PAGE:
The government is moving to ban the sale of some popular rat and mouse poisons such as D-Con and Hot Shot in an effort to protect children and pets.
The Environmental Protection Agency said Tuesday it is taking the step to reduce the thousands of accidental exposures of children that occur every year from rodent-control products.
“Today’s action will help keep our children and pets safe from these poisons,” Steve Owens, assistant administrator for EPA’s Office of Chemical Safety and Pollution Prevention, said in a statement.
The EPA said children are particularly at risk for exposure to rat and mouse poisons because the products typically are placed on floors and young children sometimes place bait pellets in their mouths.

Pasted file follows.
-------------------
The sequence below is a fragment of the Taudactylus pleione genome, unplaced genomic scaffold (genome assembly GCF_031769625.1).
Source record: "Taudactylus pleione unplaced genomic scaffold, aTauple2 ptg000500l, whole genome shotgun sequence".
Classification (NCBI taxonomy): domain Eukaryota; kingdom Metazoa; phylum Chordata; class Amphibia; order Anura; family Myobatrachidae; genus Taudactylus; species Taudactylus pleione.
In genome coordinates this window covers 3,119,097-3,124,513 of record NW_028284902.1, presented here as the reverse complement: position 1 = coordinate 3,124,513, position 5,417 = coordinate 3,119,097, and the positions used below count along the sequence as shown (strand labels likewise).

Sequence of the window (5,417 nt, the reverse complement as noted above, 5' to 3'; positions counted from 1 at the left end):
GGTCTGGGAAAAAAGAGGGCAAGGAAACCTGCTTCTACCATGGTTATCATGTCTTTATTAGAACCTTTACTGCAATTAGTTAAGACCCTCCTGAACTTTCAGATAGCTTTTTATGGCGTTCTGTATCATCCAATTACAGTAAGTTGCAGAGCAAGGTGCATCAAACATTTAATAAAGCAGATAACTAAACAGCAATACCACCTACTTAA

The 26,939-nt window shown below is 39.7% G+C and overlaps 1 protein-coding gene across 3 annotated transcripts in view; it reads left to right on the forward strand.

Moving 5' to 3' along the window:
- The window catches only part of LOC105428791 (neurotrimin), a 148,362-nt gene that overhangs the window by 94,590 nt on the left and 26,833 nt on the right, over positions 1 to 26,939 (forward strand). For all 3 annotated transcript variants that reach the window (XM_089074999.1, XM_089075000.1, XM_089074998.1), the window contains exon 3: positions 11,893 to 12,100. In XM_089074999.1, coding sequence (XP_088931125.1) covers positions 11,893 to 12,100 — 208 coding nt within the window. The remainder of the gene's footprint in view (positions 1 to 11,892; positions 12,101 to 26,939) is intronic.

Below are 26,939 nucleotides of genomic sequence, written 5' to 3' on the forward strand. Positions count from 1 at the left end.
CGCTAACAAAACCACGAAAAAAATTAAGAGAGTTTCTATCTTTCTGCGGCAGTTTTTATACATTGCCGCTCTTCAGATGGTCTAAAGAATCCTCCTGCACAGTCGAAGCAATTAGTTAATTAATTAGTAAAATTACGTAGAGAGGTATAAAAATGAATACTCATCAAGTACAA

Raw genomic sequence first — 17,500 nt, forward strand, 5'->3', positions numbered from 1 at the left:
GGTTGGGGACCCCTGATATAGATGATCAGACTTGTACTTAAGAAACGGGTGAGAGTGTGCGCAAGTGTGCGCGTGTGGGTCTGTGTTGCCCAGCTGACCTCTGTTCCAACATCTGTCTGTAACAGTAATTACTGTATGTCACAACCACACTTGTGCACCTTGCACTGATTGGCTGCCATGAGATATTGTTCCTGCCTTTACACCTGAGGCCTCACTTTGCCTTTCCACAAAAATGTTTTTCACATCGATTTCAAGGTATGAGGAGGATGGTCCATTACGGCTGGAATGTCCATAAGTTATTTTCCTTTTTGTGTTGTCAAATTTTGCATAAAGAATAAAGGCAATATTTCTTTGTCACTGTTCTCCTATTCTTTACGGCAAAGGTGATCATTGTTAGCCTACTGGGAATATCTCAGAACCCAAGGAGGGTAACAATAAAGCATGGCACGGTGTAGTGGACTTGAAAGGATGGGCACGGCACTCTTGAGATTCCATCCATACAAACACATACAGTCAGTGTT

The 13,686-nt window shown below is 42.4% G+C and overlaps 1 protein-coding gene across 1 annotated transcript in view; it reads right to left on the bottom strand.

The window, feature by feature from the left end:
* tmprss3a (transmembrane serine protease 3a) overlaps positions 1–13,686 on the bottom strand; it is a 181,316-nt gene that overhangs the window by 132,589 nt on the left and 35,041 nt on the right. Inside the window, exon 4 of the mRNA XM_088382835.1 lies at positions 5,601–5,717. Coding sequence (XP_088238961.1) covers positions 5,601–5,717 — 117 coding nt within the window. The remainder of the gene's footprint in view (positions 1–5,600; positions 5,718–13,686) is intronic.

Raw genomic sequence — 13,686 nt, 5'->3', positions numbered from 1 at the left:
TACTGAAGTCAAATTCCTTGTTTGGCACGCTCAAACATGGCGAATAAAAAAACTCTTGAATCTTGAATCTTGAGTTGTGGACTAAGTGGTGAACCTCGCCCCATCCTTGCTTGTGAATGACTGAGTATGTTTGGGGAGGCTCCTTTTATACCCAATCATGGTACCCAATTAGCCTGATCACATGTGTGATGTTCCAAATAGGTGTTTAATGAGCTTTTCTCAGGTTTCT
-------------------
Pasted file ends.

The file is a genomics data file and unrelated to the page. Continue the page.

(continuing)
The agency had given pesticide manufacturers until last week to research, develop and register new products for residential consumers that would be safer for children, pets and wildlife. Since that call for new safety standards in 2008, some manufacturers have released products with new bait delivery systems and less toxic baits, the agency said.
But the EPA said a handful of companies have said they will not adopt the safety measures. Those are the companies the EPA ban would target.